The American Idea as Expounded by American Statesmen
Dodd, Mead, 1902 - United States - 311 pages
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adopted affection amendments American appointed assembled authority become believe benefit better called cause citizens civil common condition Congress consider Constitution continue court danger direct duty equal established executive exist fact fathers favor Federal feeling force foreign framed give given hands happiness hold honor hope House human important independence interest John judge justice land less liberty live means measures ment mind nation nature necessary never object opinion original party passed patriotism peace person political possible present President principle prohibition proper question reason relations Representatives Republic Republican respect rule Senate sentiment slavery slaves spirit success Territories thereof things thought tion true Union United unless votes whole wrong
Page 9 - Article, of sending and receiving ambassadors; entering into treaties and alliances, provided that no treaty of commerce shall be made, whereby the legislative power of the respective States shall be restrained from imposing such imposts and duties on foreigners, as their own people are subjected to, or from prohibiting the exportation or importation of any species of goods or commodities whatsoever...
Page 17 - State shall abide by the determinations of the United States in Congress assembled, on all questions which, by this Confederation, are submitted to them. And the articles of this Confederation shall be inviolably observed by every State, and the Union shall be perpetual; nor shall any alteration at any time hereafter be made in any of them; unless such alteration be agreed to in a Congress of the United States, and be afterwards confirmed by the legislatures of every State.
Page 169 - Why should there not be a patient confidence in the ultimate justice of the people? Is there any better or equal hope in the world? In our present differences is either party without faith of being in the right? If the Almighty Ruler of Nations, with his eternal truth and justice, be on your side of the North, or on yours of the South, that truth and that justice will surely prevail by the judgment of this great tribunal of the American people.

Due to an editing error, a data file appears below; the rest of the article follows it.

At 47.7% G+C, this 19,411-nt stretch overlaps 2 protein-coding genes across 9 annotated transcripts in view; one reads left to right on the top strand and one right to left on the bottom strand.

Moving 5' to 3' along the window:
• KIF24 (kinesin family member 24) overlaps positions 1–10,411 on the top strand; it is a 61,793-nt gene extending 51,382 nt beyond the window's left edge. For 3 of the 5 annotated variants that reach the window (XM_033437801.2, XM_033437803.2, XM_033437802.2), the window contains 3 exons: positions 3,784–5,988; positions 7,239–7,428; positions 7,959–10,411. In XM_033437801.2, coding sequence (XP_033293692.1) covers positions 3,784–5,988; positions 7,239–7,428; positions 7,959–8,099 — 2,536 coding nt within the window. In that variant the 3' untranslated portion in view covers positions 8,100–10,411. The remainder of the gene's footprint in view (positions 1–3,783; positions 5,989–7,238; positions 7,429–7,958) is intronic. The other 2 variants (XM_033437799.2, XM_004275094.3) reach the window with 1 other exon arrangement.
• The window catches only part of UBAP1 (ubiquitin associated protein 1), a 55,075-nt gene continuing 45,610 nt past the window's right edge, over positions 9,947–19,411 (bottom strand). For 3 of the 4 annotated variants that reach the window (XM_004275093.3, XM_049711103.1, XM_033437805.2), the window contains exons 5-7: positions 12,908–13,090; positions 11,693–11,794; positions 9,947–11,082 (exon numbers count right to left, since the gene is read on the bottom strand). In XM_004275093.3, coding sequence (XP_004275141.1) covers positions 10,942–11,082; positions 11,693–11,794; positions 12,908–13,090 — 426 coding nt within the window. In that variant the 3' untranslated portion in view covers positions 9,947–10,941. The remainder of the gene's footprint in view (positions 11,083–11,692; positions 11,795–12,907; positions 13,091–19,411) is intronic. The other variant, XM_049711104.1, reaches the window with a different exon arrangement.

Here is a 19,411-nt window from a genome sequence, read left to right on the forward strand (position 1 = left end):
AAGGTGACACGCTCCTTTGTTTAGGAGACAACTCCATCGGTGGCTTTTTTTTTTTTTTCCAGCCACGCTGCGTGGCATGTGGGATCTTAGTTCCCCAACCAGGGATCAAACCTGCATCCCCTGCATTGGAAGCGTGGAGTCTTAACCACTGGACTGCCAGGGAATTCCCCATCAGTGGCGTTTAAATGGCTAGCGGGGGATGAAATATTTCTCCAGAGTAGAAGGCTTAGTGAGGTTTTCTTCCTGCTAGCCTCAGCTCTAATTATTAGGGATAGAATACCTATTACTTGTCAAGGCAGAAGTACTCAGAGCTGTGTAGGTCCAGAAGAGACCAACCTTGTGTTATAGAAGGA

Page 154 - I have no purpose, directly or indirectly, to interfere with the institution of slavery in the States where it exists. I believe I have no lawful right to do so ; and I have no inclination to do so.
Page 5 - For the more convenient management of the general interests of the United States, delegates shall be annually appointed in such manner as the legislature of each state shall direct...
Page 13 - States, and exacting such postage on the papers passing through the same, as may be requisite to defray the expenses of the said office — appointing all officers of the land forces in the service of the United States excepting regimental officers — appointing all the officers of the naval forces, and commissioning all officers whatever in the service of the United States — making rules for the government and regulation of the said land and naval forces, and directing their operations. The United...
Page 199 - A spirit pervaded all ranks, not transient, not boisterous, but deep, solemn, determined, "totamque infusa per artus Mens agitat molem, et magno se corpore miscet.
Page 8 - VIII.—All charges of war, and all other expenses that shall be incurred for the common defense, or general welfare, and allowed by the United States, in Congress assembled, shall be defrayed out of a common treasury, which shall be supplied by the several States in proportion to the value of all land within each State...
Page 93 - Of all the dispositions and habits which lead to political prosperity, religion and morality are indispensable supports. In vain would that man claim the tribute of patriotism, who should labor to subvert these great pillars of human happiness, these firmest props of the duties of men and citizens.
Page 15 - ... clothe, arm, and equip as many of such extra number as they judge can be safely spared, and the officers and men so clothed, armed, and equipped shall march to the place appointed, and within the time agreed on by the United States, in Congress assembled.